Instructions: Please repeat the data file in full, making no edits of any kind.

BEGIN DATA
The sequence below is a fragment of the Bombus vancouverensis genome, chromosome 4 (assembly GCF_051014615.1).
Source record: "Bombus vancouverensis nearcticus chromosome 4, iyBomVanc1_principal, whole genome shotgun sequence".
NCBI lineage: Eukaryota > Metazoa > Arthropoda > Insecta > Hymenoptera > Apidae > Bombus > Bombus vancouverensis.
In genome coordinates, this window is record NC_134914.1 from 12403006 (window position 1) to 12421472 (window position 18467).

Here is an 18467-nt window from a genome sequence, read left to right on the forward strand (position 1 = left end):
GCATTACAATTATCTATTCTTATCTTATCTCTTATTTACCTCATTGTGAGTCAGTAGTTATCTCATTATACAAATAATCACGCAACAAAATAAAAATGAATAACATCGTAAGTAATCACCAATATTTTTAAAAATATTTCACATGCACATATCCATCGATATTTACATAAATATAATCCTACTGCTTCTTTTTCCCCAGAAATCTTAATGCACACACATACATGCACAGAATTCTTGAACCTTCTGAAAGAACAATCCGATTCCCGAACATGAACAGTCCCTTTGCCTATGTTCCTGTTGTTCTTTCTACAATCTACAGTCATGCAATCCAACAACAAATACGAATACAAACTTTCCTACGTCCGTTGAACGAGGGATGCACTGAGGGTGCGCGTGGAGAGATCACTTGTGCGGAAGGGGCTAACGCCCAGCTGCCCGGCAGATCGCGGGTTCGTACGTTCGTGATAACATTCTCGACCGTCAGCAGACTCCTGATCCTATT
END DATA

The sequence below is a fragment of the Bombus vancouverensis genome, chromosome 4 (assembly GCF_051014615.1).
Source record: "Bombus vancouverensis nearcticus chromosome 4, iyBomVanc1_principal, whole genome shotgun sequence".
NCBI lineage: Eukaryota > Metazoa > Arthropoda > Insecta > Hymenoptera > Apidae > Bombus > Bombus vancouverensis.
In genome coordinates, this window is record NC_134914.1 from 12403006 (window position 1) to 12421472 (window position 18467).

Here is an 18467-nt window from a genome sequence, read left to right on the forward strand (position 1 = left end):
GCATTACAATTATCTATTCTTATCTTATCTCTTATTTACCTCATTGTGAGTCAGTAGTTATCTCATTATACAAATAATCACGCAACAAAATAAAAATGAATAACATCGTAAGTAATCACCAATATTTTTAAAAATATTTCACATGCACATATCCATCGATATTTACATAAATATAATCCTACTGCTTCTTTTTCCCCAGAAATCTTAATGCACACACATACATGCACAGAATTCTTGAACCTTCTGAAAGAACAATCCGATTCCCGAACATGAACAGTCCCTTTGCCTATGTTCCTGTTGTTCTTTCTACAATCTACAGTCATGCAATCCAACAACAAATACGAATACAAACTTTCCTACGTCCGTTGAACGAGGGATGCACTGAGGGTGCGCGTGGAGAGATCACTTGTGCGGAAGGGGCTAACGCCCAGCTGCCCGGCAGATCGCGGGTTCGTACGTTCGTGATAACATTCTCGACCGTCAGCAGACTCCTGATCCTATT